I have a love/hate relationship with writing grants.  I love imagining the possibilities and creating structures to support teachers and students.  I hate deadlines and the institutional hoops you have to leap through just to submit–and that doesn’t even ensure the grant will be awarded.  I’m deeply in the writing process of a grant right now…and probably should be writing that right now instead of blogging.  Wish me luck!

I love working with and supporting teachers.  I especially love talking educational pedagogy, best practices, and all things writing.  I love reading the latest research and thinking about both tried and true approaches and new ideas that I haven’t yet tested for myself.

I love that my doctorate didn’t pull me out of the classroom.  With my dual (or more) roles, I get to retain my expertise and credibility as a classroom teacher and stretch beyond my classroom to work county-wide, state-wide and nationally.  There is never a dull moment with my multiple hats balanced on my head.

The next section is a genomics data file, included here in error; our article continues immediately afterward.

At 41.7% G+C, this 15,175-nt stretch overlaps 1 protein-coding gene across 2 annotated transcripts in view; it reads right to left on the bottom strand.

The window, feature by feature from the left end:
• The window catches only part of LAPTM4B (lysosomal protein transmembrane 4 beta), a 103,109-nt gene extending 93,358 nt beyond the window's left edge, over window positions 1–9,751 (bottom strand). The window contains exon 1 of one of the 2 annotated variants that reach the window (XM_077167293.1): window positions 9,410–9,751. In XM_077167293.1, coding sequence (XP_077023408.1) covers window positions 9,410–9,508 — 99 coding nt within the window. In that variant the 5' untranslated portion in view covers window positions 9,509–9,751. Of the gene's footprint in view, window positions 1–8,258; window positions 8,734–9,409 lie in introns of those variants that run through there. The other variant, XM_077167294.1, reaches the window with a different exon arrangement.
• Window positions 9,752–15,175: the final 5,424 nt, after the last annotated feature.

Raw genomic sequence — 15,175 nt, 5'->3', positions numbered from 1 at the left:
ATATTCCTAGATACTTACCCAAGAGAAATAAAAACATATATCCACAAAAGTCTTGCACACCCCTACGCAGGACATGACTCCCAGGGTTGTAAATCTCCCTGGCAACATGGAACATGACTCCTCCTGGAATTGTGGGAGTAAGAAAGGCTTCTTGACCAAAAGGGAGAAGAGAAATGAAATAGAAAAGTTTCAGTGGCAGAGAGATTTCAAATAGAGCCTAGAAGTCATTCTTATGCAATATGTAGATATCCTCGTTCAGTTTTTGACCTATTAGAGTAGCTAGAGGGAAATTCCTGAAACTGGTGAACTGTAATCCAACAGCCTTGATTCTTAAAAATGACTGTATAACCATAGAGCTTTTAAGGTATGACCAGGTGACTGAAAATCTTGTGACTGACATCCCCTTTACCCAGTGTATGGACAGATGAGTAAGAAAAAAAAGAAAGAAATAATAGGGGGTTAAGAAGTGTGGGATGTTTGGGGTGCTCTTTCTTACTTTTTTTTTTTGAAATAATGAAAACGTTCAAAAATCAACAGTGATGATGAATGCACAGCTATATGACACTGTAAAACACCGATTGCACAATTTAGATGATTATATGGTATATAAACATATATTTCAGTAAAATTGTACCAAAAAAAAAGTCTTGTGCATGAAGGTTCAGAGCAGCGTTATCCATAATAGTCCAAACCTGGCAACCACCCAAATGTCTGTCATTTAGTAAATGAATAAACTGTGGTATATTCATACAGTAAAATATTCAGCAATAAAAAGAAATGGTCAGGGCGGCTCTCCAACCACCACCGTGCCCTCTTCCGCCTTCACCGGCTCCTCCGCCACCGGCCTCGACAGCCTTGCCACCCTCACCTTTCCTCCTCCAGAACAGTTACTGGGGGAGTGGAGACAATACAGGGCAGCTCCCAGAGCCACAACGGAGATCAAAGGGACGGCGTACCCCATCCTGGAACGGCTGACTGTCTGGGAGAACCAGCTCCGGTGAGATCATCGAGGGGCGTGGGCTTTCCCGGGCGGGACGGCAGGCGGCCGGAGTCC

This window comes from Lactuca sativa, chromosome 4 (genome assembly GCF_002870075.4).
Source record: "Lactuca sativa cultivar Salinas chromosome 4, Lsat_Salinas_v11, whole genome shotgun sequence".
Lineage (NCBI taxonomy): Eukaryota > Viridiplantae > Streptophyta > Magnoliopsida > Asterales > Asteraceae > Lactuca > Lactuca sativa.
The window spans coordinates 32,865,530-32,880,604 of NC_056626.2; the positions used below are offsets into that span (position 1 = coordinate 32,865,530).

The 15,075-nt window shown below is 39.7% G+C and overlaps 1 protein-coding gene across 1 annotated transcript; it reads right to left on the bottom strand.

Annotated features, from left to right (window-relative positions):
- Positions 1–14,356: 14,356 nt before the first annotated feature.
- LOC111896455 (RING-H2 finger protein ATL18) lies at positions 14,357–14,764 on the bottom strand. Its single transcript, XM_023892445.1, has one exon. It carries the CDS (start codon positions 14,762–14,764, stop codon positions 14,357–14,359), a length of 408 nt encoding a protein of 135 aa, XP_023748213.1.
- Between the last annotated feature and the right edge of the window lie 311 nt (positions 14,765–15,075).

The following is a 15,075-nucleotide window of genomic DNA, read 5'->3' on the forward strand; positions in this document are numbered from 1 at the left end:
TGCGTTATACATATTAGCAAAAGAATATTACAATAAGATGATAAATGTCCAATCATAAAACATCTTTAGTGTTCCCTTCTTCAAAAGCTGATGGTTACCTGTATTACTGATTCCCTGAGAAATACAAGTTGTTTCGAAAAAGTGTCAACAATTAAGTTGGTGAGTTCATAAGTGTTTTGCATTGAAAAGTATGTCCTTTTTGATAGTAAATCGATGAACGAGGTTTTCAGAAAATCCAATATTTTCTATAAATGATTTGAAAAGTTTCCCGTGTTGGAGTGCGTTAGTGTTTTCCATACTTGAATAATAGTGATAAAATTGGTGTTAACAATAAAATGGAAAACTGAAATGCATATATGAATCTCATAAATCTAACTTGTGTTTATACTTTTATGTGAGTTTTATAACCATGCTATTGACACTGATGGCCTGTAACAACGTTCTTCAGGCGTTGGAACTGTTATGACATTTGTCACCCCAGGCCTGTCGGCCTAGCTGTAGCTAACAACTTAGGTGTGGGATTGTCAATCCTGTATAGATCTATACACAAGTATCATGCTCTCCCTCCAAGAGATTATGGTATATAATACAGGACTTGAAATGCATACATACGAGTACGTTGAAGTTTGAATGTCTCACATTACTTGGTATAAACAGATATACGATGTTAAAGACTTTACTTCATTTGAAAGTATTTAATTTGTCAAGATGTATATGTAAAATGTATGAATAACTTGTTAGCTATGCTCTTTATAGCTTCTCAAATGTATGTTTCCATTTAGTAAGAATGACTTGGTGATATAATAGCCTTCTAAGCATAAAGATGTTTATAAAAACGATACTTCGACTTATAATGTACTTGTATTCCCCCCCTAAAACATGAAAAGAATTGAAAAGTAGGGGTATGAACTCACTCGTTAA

And I love that on my way home I can stop off at Torrey Pines Reserve for a walk on the beach.  The cliffs at Torrey Pines are spectacular!  Today I chatted with a photographer whose camera lens was the size of a small child.  He was watching a mating pair of peregrine falcons, waiting for a chance at a perfect photo.  He patiently waited and watched, chatting with beach walkers as they passed.  I’m grateful to have gotten a chance to see the falcon–although my camera lens wasn’t able to capture it.  The view below is of a raven.  A pair of them were swooping and diving…and I’m sure I saw them carrying twigs or other nest building materials in their beaks.